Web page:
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bibliography * The PainScience Bibliography contains plain language summaries of thousands of scientific papers and others sources, like a specialized blog. This page is about a single scientific paper in the bibliography, Zusman 2013.

Why is back pain still a huge, expensive problem?

updated
Tags: mind, biomechanics, back pain, etiology, pro, pain problems, spine

PainSci summary of Zusman 2013?This page is one of thousands in the PainScience.com bibliography. It is not a general article: it is focused on a single scientific paper, and it may provide only just enough context for the summary to make sense. Links to other papers and more general information are provided at the bottom of the page, as often as possible. ★★★☆☆?3-star ratings are for typical studies with no more (or less) than the usual common problems. Ratings are a highly subjective opinion, and subject to revision at any time. If you think this paper has been incorrectly rated, please let me know.

Why is back pain still a huge problem? Maybe this: “It is extremely difficult to alter the potentially disabling belief among the lay public that low back pain has a structural mechanical cause. An important reason for this is that this belief continues to be regularly reinforced by the conditions of care of a range of ‘hands-on’ providers, for whom idiosyncratic variations of that view are fundamental to their professional existence.”

Well said. If only I could edit it, though, I would say that it is difficult to alter that belief in anyone, patient or professional. The belief isn’t just reinforced by the practices of manual therapists, it’s the reason for them.

original abstractAbstracts here may not perfectly match originals, for a variety of technical and practical reasons. Some abstacts are truncated for my purposes here, if they are particularly long-winded and unhelpful. I occasionally add clarifying notes. And I make some minor corrections.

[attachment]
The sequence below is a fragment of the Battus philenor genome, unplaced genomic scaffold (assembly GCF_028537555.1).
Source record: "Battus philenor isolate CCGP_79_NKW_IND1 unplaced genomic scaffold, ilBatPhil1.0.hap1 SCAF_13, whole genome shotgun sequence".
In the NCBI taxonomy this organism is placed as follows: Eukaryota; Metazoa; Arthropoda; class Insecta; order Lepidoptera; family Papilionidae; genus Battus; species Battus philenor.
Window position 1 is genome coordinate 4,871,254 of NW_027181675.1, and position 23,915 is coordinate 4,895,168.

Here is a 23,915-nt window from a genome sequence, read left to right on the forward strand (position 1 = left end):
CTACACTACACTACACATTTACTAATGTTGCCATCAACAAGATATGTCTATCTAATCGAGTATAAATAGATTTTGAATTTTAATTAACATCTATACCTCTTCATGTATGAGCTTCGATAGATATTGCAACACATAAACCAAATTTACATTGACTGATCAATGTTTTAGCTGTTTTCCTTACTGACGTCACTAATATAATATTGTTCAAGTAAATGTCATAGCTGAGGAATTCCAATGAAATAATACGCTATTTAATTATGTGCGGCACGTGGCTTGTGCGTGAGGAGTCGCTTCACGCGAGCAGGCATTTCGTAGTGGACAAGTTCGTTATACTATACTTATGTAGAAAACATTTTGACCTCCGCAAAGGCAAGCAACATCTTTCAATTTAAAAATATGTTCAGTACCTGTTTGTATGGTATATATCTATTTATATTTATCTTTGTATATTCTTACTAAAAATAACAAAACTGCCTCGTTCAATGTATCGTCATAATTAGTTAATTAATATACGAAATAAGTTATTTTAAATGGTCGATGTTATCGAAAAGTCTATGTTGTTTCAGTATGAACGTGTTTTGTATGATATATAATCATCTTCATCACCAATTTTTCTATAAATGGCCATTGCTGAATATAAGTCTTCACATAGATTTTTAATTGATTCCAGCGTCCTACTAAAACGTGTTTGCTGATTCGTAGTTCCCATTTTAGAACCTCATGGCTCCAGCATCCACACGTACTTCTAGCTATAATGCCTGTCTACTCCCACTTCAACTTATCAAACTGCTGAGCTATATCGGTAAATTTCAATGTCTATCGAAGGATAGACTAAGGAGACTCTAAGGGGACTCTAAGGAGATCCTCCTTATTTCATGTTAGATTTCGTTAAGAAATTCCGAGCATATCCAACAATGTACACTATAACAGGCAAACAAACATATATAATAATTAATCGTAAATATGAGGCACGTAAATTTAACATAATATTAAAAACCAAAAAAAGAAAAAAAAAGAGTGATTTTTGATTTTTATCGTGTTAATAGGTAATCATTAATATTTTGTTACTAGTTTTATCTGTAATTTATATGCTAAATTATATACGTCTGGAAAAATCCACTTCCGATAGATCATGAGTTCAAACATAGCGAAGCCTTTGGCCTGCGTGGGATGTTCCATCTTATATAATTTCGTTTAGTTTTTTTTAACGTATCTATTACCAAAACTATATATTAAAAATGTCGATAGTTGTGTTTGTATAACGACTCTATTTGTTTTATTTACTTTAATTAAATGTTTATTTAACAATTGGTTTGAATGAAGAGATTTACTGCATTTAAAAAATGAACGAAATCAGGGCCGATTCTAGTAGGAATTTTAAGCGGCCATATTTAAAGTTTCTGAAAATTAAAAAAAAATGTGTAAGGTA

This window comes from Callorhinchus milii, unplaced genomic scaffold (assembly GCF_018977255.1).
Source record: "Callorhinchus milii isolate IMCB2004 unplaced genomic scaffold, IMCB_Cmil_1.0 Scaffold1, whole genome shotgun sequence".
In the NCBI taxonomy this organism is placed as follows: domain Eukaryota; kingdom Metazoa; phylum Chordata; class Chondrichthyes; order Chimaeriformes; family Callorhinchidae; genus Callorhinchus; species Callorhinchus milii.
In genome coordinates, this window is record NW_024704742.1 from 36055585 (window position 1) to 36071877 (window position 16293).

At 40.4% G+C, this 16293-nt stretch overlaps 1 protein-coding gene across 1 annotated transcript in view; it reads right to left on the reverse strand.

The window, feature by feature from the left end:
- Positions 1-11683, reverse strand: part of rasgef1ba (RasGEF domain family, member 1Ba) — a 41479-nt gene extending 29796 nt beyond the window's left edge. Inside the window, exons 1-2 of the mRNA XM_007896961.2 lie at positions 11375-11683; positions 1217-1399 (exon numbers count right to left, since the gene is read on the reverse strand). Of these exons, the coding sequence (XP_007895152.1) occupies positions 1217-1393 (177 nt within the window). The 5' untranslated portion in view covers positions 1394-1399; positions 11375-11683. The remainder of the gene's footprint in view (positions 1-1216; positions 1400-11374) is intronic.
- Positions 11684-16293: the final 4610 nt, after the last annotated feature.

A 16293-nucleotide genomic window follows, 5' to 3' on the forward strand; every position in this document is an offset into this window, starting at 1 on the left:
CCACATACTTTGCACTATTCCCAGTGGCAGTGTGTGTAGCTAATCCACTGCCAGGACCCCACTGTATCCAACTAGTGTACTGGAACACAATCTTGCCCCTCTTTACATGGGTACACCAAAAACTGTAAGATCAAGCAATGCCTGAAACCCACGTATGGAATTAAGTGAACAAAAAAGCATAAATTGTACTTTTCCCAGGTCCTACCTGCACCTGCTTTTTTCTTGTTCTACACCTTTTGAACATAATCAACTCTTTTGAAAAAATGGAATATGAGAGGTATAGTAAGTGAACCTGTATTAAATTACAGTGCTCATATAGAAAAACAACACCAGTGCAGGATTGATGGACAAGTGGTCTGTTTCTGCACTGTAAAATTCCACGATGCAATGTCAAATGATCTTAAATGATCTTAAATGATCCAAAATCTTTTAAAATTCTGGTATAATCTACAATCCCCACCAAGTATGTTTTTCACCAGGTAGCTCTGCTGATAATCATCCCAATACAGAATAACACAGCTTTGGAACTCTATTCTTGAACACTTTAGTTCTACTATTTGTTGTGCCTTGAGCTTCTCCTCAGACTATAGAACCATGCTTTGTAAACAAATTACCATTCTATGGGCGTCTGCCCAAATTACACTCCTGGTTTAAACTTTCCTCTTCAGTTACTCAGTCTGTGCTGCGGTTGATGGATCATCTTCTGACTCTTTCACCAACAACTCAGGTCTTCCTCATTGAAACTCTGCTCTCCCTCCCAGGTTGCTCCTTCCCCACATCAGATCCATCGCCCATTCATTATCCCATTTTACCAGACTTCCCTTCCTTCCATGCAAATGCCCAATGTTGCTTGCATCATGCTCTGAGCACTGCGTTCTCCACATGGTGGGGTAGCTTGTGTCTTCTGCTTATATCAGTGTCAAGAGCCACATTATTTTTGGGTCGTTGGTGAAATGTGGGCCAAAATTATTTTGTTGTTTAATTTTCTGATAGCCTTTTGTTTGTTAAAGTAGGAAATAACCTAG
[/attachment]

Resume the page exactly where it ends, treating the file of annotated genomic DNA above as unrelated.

Recent figures show that there has been no change in the upward trend of direct and indirect costs for the largely benign symptom of low back pain in Western societies. This is despite greater understanding and the recommendation of a much more conservative and independent approach to its management. Moreover, in recent years, several large-scale education programs that aim to bring knowledge of the public (including general practitioners) more in line with evidence-based best practice were carried out in different countries. The hope was that the information imparted would change beliefs, ie, dysfunctional patient behavior and biomedical practice on the part of clinicians. However, these programs had no influence on behavior or costs in three out of the four countries in which they were implemented. It is argued that one reason for the overall lack of success is that it is extremely difficult to alter the potentially disabling belief among the lay public that low back pain has a structural mechanical cause. An important reason for this is that this belief continues to be regularly reinforced by the conditions of care of a range of "hands-on" providers, for whom idiosyncratic variations of that view are fundamental to their professional existence.

related content

These three articles on PainScience.com cite Zusman 2013 as a source:


This page is part of the PainScience BIBLIOGRAPHY, which contains plain language summaries of thousands of scientific papers & others sources. It’s like a highly specialized blog. A few highlights: